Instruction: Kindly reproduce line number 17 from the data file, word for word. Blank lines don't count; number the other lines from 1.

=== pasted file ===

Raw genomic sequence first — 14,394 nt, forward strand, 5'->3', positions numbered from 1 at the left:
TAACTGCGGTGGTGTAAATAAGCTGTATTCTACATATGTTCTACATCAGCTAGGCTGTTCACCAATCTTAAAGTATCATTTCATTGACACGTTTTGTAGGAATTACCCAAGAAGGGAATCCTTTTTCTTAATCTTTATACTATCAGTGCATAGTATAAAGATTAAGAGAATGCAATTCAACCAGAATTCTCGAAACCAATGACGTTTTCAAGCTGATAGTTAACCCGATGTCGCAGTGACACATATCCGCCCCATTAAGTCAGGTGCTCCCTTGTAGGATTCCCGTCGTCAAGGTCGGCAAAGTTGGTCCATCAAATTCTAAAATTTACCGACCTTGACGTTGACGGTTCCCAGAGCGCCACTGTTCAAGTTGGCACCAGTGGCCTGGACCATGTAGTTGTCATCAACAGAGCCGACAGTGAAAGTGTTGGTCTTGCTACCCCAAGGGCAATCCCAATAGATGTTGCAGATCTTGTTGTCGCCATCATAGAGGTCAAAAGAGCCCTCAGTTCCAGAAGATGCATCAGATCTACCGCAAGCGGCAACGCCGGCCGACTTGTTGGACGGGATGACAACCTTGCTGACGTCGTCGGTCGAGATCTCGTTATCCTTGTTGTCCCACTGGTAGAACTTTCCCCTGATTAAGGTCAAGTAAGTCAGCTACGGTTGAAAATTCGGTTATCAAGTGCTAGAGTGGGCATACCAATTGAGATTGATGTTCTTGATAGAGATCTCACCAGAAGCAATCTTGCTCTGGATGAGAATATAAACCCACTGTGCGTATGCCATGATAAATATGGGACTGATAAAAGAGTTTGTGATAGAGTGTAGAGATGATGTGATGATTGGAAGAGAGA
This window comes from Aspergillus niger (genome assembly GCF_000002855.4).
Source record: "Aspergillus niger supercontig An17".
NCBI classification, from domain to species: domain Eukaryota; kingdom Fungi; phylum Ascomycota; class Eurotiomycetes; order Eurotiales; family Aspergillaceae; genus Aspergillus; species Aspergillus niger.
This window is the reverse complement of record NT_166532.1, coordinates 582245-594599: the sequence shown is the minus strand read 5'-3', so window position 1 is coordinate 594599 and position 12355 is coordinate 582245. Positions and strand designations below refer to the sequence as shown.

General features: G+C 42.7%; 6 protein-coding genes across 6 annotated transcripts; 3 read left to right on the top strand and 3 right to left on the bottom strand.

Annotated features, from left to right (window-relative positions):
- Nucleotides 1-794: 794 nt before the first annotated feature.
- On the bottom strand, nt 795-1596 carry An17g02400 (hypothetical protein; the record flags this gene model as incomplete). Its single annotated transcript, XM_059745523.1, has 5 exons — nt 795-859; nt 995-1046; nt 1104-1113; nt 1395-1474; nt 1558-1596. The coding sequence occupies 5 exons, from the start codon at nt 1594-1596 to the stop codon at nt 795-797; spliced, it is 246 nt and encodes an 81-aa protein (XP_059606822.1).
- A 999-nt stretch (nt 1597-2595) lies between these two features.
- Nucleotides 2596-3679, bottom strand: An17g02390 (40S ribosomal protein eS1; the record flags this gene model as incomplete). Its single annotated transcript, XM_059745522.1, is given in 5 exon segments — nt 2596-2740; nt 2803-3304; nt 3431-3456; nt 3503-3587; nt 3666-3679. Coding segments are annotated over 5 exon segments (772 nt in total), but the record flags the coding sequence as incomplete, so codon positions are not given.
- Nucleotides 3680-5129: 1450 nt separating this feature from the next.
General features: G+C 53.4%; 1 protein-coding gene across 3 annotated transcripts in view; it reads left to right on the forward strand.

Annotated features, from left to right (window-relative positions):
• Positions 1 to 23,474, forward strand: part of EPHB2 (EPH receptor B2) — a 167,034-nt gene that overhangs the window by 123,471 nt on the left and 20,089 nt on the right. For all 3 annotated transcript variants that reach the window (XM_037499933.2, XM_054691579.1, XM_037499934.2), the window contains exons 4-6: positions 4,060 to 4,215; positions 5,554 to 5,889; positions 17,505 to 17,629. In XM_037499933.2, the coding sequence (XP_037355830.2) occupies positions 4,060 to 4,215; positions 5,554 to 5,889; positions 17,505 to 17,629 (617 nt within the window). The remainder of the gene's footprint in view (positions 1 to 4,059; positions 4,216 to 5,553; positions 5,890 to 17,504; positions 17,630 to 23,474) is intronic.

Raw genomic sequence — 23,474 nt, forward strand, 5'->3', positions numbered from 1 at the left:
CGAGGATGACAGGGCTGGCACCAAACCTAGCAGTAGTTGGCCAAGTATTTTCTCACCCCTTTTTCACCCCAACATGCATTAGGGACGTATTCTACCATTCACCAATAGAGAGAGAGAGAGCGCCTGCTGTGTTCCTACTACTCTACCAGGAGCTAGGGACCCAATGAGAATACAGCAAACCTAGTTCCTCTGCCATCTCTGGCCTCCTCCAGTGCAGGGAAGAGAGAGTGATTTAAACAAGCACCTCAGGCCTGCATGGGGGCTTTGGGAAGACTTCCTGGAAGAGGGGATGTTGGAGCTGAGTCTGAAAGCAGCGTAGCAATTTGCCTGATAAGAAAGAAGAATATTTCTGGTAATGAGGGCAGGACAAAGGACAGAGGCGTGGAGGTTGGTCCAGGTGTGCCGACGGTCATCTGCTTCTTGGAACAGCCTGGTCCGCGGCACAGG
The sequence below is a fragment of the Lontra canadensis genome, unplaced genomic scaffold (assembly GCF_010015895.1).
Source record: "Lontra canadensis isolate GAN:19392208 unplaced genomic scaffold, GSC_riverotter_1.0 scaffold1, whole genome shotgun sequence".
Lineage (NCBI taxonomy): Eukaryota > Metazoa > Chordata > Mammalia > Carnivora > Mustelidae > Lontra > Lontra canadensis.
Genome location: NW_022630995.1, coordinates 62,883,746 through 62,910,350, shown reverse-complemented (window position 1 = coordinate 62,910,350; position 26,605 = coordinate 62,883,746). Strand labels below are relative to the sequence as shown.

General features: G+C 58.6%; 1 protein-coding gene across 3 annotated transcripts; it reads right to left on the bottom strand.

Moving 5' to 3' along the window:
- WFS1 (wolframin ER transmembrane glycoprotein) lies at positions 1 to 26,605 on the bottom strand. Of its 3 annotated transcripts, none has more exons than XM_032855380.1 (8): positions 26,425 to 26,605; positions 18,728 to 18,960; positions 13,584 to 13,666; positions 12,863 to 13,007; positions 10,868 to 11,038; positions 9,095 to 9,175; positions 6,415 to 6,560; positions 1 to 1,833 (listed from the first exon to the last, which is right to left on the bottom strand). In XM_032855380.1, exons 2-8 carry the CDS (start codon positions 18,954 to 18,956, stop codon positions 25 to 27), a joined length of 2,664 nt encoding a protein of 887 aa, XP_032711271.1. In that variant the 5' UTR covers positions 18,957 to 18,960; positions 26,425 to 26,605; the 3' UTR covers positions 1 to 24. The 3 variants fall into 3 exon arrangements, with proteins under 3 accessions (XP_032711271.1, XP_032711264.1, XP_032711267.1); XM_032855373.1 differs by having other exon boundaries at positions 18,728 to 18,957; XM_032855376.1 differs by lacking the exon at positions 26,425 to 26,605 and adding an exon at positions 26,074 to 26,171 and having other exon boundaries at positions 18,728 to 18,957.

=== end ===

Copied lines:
Raw genomic sequence — 23,474 nt, forward strand, 5'->3', positions numbered from 1 at the left: